We are pleased to note that Mr. Hassan accepts the criticisms made by socialists of Labour and Militant’s nationalisation (state capitalist) policies. Indeed, we do “have to realise that state control of industries does not alter the plight of workers” — as the miners will testify. It is a pity that our correspondent’s clear recognition that state capitalism is not socialism is not applied to the equally non-socialist theory of “guild socialism”, as advocated by reformists like G D H Cole in the distant past. The fallacy of “workers’ control” is based on the failure to recognise that where there is a working class — where wage labour exists as a social relationship to capital — the only result can be exploitative. “Guild socialism” presented a naive plan to decentralise and democratise capitalist exploitation. If it has been “neglected and forgotten about”, as our correspondent states, working-class knowledge will be none the poorer.

We are asked whether our Object implies central planning, Stalinism, or decentralised power over capital. It means none of those things. It would be ludicrous to envisage world socialism as a society run by a bureaucracy on a central plan: clearly, common ownership will require a democracy organised by the majority. We do not advocate Stalinism, and socialism means more than parliamentary democracy: our Object commits us to working for democratic control, that is, the making of decisions about society by its citizens on the basis of full information, as for control over capital, we can only reiterate that there will be no wage labour-capital relationship in socialist society and therefore citizens will no more have power over capital than they will over the banks, the police force or the torture chambers: these social features will not exist.

We are not proposing, then, any “centrally decided blueprints”, but will leave it to the workers who establish socialism (who we hope will include us) to make the plans. We agree that most plans can be made locally but, under capitalism, “workers’ initiatives, take-overs and local plans” are constantly inhibited by the fetters of the profit system.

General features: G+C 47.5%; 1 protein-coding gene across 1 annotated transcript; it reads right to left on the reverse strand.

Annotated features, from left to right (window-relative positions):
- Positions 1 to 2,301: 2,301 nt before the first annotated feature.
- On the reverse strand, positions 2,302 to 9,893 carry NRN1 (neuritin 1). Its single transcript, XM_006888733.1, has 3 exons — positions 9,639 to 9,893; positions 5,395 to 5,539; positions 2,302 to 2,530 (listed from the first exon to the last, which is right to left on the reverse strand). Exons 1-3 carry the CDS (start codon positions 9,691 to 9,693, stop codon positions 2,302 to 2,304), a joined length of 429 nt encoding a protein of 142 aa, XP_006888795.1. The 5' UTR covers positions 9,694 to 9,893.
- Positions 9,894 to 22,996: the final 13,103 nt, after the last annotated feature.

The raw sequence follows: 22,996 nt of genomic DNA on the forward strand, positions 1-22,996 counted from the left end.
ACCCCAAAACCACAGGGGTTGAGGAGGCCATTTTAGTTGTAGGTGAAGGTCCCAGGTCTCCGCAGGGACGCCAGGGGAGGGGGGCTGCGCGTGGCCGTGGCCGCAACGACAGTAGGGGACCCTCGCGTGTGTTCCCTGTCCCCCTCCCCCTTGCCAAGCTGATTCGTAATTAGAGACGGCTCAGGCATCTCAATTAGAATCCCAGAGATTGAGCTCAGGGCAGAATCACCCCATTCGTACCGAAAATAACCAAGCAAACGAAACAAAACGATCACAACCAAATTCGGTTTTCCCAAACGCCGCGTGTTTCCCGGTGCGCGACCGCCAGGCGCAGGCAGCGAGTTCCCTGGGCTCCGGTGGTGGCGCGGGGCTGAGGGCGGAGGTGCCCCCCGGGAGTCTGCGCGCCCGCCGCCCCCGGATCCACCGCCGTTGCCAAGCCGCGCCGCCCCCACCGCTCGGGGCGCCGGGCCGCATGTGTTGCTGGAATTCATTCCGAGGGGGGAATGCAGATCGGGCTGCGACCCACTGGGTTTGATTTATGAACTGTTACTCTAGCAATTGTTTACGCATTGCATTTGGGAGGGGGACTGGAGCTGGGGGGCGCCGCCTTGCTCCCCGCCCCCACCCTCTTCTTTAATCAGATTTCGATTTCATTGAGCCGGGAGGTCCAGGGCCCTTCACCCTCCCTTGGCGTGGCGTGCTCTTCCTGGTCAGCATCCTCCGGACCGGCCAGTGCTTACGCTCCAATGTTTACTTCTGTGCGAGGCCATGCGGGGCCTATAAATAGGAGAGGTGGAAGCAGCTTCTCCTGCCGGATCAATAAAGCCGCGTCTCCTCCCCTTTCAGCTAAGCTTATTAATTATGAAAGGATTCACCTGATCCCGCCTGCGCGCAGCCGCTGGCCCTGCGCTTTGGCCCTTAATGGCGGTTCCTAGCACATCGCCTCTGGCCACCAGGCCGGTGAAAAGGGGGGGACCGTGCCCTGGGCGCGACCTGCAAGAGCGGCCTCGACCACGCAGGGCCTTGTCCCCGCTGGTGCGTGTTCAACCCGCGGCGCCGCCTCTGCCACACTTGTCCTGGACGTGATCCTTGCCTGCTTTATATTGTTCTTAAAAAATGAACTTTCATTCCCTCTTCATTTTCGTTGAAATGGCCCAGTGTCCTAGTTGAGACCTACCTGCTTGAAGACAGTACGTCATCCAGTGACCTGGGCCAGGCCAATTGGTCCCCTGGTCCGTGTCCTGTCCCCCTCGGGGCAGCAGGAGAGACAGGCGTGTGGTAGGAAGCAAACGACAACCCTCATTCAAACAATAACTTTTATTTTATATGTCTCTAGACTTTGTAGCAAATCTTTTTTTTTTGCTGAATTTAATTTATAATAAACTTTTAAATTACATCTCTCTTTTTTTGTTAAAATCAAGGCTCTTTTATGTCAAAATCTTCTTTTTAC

Mr. Hassan’s comments about principles invite the Socialist Party to fall into the political pit which the Labour Party is stuck in. We are told that only allowing workers to join who agree with us is “puritanical” and “sad”. We say that letting racists, nationalists, religious cranks. Leninists, pro-NATO supporters, careerists and “Wilsonian pragmatists” into the Broad Church is not just sad. but pathetic; not principled, but disgustingly opportunist.

We are told that “principles are only of use in relation to short-term policies”. We have a policy (which is neither short nor long-term, but as long as it takes us to achieve) which is to abolish capitalism and establish a world free of class division, exploitation, property relationships, poverty, war and wage slavery. Those aims are urgent and we are not going to be deterred in struggling resolutely for them by those who tell us to unite with the crumb-collectors of the Left.

How nice to be told that “The SPGB is a valuable part of the British socialist movement”. We have been waiting eighty years to meet the other part, but have no illusions that we will find it in the Labour Party or any of the other organisations which seek to re-arrange capitalism. Indeed. “Dogmatism is not the answer for socialists” and that is why those who still hold on to the pathetic belief that Neil Kinnock and his fellow reformists will eradicate the nasty bits of capitalism ought to abandon the Labour Party and join a party which defines socialism with clarity, fights for the new system with enthusiasm and remains uncompromisingly hostile to the apologists for capitalist politics.

Editors